Loss of patents ate up a chunk of Pfizer (NYSE:PFE)'s profits as evidenced by recently released figures. Earnings reports, recently released, disappointed investors with its bleak outlook as its first quarter profit dropped 15% despite many implementations to reduce expenses. The company’s revenue, too, declined by 9%, especially after the loss of its patent drugs, which once earned a massive profit of billions. Cholesterol inhibitor Lipitor, which alone earned nearly $13 billion, suffered an astounding 71% dip.
The Current Picture
CEO Ian Read has restructured the business into three different segments. New drugs, generic and already established medicines make up the first two while the third consists of a mix of vaccines, cancer drugs and consumer health products. Among these three, established products took the biggest blow with a 10% fall in revenue, while the new- drug segment fell only by 4%. The third segment showed mixed results with oncology medicine revenue growing by 10% while consumer products fell by 3%.
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The pharma giant had expected an impressive top-line from its newer products such as Eliquis and Lyrica, but huge losses incurred by losing out the exclusivity of its best-selling drugs could not be made up by the newer products. The company’s net income was 2.33 billion, or 36 cents per share early this year, down from 2.75 billion, or 38 per cent comparison in last year.
Despite a sharp decline in first quarter revenue, the company is hopeful about the future of its bottom line. Although Pfizer lost the patent to its most profitable drug, the company still foresees a favorable outcome, in the coming months. In fact, the profit fell at a slower rate than its revenue, dropping by 5% to $0.36 per share, which may create a better feeling to its investors.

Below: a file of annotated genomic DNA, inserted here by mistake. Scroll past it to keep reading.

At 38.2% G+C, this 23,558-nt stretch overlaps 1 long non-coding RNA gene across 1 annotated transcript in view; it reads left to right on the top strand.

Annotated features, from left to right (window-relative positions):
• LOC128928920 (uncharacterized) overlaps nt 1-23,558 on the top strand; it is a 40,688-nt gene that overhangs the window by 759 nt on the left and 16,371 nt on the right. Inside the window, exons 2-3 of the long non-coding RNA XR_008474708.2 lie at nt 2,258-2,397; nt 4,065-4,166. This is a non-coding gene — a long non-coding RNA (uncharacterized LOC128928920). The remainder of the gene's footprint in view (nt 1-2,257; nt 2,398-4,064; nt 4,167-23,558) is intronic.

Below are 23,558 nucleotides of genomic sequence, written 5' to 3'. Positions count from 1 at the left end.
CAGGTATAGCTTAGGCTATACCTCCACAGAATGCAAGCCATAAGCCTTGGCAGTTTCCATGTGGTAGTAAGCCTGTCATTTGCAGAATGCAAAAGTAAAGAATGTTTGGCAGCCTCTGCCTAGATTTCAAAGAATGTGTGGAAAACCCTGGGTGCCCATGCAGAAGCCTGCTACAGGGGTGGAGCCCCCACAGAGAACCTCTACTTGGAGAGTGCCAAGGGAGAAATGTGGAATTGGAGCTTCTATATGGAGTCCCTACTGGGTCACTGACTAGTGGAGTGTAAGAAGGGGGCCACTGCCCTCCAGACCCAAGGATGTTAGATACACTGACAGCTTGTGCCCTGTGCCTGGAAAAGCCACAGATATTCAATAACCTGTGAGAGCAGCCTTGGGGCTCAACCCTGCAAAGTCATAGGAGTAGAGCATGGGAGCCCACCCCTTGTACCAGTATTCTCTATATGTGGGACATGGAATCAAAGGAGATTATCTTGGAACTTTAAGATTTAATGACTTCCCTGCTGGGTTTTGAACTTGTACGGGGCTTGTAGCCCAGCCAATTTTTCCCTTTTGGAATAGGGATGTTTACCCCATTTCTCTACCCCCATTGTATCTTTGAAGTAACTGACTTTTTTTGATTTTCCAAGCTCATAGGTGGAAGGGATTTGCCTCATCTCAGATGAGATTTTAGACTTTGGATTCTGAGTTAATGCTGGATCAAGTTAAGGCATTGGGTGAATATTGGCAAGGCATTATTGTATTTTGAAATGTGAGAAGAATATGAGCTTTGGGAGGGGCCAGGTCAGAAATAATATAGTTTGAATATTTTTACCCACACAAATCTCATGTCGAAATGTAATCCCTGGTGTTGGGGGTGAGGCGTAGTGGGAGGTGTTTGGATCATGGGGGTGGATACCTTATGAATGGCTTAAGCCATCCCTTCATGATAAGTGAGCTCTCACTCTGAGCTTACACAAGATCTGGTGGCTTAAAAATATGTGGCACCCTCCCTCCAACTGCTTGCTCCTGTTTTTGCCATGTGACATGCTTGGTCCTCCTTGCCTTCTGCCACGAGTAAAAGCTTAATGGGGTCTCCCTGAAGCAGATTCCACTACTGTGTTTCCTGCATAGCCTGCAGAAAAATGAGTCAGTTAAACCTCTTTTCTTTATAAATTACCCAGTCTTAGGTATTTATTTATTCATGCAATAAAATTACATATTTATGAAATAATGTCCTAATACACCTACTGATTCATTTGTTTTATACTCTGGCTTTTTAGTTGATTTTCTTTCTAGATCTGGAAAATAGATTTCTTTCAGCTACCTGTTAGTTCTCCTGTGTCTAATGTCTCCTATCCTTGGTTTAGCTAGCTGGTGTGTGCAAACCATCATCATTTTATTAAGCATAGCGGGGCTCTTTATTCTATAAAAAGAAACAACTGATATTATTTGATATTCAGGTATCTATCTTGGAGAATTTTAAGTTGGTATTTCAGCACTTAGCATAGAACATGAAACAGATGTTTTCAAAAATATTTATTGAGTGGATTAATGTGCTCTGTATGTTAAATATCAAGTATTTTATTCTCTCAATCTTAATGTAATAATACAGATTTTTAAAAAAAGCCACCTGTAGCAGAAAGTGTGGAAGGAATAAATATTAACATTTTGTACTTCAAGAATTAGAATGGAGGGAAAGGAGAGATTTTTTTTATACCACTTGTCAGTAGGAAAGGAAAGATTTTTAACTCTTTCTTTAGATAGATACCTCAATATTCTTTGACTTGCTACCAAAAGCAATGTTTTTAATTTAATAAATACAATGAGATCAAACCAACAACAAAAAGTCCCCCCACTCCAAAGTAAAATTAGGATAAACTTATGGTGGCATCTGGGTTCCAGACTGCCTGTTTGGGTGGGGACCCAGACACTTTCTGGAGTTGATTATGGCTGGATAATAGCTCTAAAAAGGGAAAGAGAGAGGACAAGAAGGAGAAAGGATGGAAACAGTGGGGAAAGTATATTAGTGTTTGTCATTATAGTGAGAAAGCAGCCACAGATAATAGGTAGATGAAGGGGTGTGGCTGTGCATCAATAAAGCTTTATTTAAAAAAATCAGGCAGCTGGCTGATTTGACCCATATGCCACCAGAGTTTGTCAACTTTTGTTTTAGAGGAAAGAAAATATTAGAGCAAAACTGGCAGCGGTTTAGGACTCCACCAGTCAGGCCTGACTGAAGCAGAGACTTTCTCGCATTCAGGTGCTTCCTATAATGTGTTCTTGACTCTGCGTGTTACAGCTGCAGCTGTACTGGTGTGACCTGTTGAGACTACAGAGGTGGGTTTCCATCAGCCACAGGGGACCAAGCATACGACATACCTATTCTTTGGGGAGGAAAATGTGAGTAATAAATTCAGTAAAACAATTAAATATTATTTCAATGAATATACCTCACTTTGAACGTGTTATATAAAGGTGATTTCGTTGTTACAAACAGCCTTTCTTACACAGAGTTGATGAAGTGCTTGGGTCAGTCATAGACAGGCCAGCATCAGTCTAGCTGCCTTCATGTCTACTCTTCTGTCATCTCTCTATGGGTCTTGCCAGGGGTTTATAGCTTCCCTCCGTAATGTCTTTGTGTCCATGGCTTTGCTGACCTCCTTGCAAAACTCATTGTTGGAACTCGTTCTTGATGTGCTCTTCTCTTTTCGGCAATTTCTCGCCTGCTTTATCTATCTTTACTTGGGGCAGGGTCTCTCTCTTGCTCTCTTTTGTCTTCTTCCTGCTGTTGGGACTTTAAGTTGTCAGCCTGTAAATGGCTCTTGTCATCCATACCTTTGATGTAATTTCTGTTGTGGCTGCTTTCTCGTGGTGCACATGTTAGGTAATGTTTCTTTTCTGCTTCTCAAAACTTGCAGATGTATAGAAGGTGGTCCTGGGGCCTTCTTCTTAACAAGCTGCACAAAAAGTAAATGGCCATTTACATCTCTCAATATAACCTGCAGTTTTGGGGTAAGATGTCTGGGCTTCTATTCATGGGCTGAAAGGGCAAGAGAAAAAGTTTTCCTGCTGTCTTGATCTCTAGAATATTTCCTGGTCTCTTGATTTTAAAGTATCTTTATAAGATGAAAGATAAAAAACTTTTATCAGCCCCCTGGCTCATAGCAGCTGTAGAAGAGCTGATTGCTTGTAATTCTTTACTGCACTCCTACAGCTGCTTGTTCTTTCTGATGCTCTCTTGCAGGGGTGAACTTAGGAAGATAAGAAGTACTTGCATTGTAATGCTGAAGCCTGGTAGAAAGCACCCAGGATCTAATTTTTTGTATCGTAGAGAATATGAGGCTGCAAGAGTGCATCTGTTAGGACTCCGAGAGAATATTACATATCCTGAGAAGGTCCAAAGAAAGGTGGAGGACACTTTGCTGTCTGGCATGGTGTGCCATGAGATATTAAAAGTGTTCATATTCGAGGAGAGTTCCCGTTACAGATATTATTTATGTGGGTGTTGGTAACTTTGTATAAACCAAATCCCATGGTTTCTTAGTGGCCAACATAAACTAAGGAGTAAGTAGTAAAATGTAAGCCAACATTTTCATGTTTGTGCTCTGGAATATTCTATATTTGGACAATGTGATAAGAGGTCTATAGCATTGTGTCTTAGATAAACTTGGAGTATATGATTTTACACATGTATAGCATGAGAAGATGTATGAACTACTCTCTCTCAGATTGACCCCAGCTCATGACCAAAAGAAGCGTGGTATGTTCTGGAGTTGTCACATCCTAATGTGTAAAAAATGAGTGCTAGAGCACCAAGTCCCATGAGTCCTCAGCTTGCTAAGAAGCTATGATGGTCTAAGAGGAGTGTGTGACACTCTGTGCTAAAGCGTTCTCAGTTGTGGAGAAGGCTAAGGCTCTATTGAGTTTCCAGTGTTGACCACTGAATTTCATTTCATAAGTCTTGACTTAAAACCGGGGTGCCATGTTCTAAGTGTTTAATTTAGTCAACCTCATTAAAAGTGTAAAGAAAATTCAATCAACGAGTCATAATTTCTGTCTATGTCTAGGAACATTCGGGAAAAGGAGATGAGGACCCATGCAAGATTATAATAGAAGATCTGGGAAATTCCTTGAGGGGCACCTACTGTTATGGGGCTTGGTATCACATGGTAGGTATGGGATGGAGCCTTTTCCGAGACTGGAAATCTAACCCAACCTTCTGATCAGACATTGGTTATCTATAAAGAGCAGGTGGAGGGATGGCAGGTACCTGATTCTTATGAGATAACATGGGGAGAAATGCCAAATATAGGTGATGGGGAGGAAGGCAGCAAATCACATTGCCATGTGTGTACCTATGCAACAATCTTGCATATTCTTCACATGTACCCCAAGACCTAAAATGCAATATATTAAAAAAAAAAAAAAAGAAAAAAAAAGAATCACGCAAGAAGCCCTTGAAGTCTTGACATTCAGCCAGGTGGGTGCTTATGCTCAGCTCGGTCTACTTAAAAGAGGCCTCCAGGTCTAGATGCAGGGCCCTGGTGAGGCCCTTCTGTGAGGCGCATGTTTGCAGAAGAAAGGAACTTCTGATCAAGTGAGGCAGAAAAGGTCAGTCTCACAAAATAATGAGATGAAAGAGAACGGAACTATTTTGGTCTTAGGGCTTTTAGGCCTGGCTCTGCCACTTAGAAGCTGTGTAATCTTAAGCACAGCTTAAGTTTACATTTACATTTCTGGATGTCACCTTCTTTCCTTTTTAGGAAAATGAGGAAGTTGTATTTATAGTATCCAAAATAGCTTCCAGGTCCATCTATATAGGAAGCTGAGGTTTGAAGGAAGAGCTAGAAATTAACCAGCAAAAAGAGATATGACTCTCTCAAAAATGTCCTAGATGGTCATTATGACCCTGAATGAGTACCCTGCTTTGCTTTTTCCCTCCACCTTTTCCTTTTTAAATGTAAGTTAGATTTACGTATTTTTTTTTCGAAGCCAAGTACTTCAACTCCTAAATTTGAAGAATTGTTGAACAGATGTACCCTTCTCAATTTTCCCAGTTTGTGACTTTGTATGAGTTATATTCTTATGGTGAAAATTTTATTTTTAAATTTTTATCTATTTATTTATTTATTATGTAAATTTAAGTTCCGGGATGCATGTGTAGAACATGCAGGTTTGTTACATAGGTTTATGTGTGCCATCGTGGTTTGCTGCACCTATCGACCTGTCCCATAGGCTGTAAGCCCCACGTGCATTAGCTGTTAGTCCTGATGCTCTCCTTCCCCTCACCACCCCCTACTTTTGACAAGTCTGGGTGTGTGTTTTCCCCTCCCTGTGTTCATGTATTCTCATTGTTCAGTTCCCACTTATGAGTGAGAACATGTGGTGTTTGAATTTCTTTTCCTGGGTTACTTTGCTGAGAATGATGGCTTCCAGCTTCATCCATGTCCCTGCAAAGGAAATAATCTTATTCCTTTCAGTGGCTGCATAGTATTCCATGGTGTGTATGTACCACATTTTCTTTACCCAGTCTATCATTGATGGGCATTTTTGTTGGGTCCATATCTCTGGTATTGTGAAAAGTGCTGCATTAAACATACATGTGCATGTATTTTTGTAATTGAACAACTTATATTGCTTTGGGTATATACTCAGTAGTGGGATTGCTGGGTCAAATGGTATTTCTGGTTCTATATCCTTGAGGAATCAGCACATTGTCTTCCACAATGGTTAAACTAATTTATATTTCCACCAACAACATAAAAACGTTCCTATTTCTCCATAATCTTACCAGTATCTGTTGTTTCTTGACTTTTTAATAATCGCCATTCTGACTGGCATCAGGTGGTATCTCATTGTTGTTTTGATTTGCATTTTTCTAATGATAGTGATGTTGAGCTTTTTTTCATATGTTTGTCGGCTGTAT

CEO Ian Read claimed that the pipeline is brimming with products which could possibly revolutionize the market in near future. He also confirmed that company’s profit for earnings per share would be around 2.20 to 2.30 while the revenue expected to be $49.2 billion to 52.3 billion. The company is expecting to recover the loss from the sale of its, as yet experimental, drug Palbociclib. Expected future growth in sales of its pneumonia vaccine Prevner 13 has, too, been deemed to be helpful.
But the main hope, as we all know, is pinned on the deal with British company Astrazeneca Plc (NYSE:AZN).
About The AstraZeneca Deal
Even after being refused three times, Pfizer is still enthusiastic about the deal with British rival AstraZeneca. Despite repeated rebuffs, the U.S. company is relentless in its pursuit of AstraZeneca and has repeatedly asked to discuss the purchasing bid.
Acquiring AstraZeneca has a lot of potential benefits for Pfizer. For one, this merger would make Pfizer the largest pharmaceutical company in terms of revenue gain. With the announcement of the recent three way deal between GlaxoSmithKline (NYSE:GSK), Novartis (NYSE:NVS) and Eli Lilly (NYSE:LLY), Pfizer Inc desperately needs something to keep investors interested – and for the right reasons.
AstraZeneca also boasts of several drugs in the pipeline that could vitalize Pfizer’s profile, the most interesting being the experimental cancer drug that could facilitate the body’s immune system to detect and destroy cancerous cells. The acquisition further comes with the benefit of lower tax rates for the pharma giant. By merging with its British rival, Pfizer would be able to shift its legal addresses to UK thus circumventing higher US tax deductions.
But of course, all this happens only when the deal goes through, if it goes through at all.
So What Does It All Mean?
Pfizer, as a company, is failing and officials know that. They have several ideas and forecasts, but it is just that – a probably future. For the second time last week, AstraZeneca rejected Pfizer’s bid, this time a whopping $106 billion. Sources say that the British corporation is unwilling to even enter negotiations. To put it in a nutshell, AstraZeneca is just not interested.
In the meantime Pfizer’s shares keep on dropping. Since the start of May, the stock has fallen by over 6%. Moreover, in the last 12 months, the stock has only gained 3.5%, one of the worst performances from any major drug maker enlisted in the S&P 500.
The losses incurred by the company are not made up easily. The failed expectancies, loss of patents as well as the botched deal all point to a bleak future. However the time to despair hasn’t, as yet, arrived.
One of the leading names in pharmaceutical products, Pfizer is not one to bow down easily. The drug maker is trying out new avenues to pick up its pace. While these will take time, we are hopeful the strategy will bear fut. It is true that the company is balanced at a precarious edge, but we are confident it won’t topple just yet. We just have to wait till it finds its footing.